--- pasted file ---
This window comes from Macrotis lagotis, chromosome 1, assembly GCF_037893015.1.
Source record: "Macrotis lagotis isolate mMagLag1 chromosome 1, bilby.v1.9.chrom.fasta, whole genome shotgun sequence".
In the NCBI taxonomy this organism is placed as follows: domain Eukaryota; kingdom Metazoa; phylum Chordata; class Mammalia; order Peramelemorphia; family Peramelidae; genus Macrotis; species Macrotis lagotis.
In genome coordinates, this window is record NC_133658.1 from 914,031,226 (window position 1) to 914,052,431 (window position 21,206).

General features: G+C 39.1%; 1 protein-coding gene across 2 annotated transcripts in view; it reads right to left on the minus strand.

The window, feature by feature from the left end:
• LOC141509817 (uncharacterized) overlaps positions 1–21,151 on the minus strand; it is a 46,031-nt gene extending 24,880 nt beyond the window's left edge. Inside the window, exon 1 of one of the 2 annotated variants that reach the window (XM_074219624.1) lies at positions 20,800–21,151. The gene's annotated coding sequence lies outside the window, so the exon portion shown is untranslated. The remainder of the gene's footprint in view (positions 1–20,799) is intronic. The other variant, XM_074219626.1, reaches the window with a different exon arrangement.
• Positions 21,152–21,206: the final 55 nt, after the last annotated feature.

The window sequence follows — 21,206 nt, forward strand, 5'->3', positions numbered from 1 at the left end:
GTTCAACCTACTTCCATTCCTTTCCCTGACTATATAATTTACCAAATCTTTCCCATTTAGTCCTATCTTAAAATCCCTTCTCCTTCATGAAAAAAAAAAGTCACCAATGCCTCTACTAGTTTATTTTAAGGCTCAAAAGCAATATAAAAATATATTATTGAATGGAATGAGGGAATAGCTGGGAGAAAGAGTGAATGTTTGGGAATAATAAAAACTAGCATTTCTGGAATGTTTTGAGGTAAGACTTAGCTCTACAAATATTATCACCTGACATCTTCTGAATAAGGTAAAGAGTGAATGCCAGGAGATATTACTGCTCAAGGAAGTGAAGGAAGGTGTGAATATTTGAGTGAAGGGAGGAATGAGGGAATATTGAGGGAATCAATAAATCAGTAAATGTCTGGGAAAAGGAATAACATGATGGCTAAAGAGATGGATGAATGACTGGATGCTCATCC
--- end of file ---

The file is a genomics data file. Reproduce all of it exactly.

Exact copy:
This window comes from Macrotis lagotis, chromosome 1, assembly GCF_037893015.1.
Source record: "Macrotis lagotis isolate mMagLag1 chromosome 1, bilby.v1.9.chrom.fasta, whole genome shotgun sequence".
In the NCBI taxonomy this organism is placed as follows: domain Eukaryota; kingdom Metazoa; phylum Chordata; class Mammalia; order Peramelemorphia; family Peramelidae; genus Macrotis; species Macrotis lagotis.
In genome coordinates, this window is record NC_133658.1 from 914,031,226 (window position 1) to 914,052,431 (window position 21,206).

General features: G+C 39.1%; 1 protein-coding gene across 2 annotated transcripts in view; it reads right to left on the minus strand.

The window, feature by feature from the left end:
• LOC141509817 (uncharacterized) overlaps positions 1–21,151 on the minus strand; it is a 46,031-nt gene extending 24,880 nt beyond the window's left edge. Inside the window, exon 1 of one of the 2 annotated variants that reach the window (XM_074219624.1) lies at positions 20,800–21,151. The gene's annotated coding sequence lies outside the window, so the exon portion shown is untranslated. The remainder of the gene's footprint in view (positions 1–20,799) is intronic. The other variant, XM_074219626.1, reaches the window with a different exon arrangement.
• Positions 21,152–21,206: the final 55 nt, after the last annotated feature.

The window sequence follows — 21,206 nt, forward strand, 5'->3', positions numbered from 1 at the left end:
GTTCAACCTACTTCCATTCCTTTCCCTGACTATATAATTTACCAAATCTTTCCCATTTAGTCCTATCTTAAAATCCCTTCTCCTTCATGAAAAAAAAAAGTCACCAATGCCTCTACTAGTTTATTTTAAGGCTCAAAAGCAATATAAAAATATATTATTGAATGGAATGAGGGAATAGCTGGGAGAAAGAGTGAATGTTTGGGAATAATAAAAACTAGCATTTCTGGAATGTTTTGAGGTAAGACTTAGCTCTACAAATATTATCACCTGACATCTTCTGAATAAGGTAAAGAGTGAATGCCAGGAGATATTACTGCTCAAGGAAGTGAAGGAAGGTGTGAATATTTGAGTGAAGGGAGGAATGAGGGAATATTGAGGGAATCAATAAATCAGTAAATGTCTGGGAAAAGGAATAACATGATGGCTAAAGAGATGGATGAATGACTGGATGCTCATCC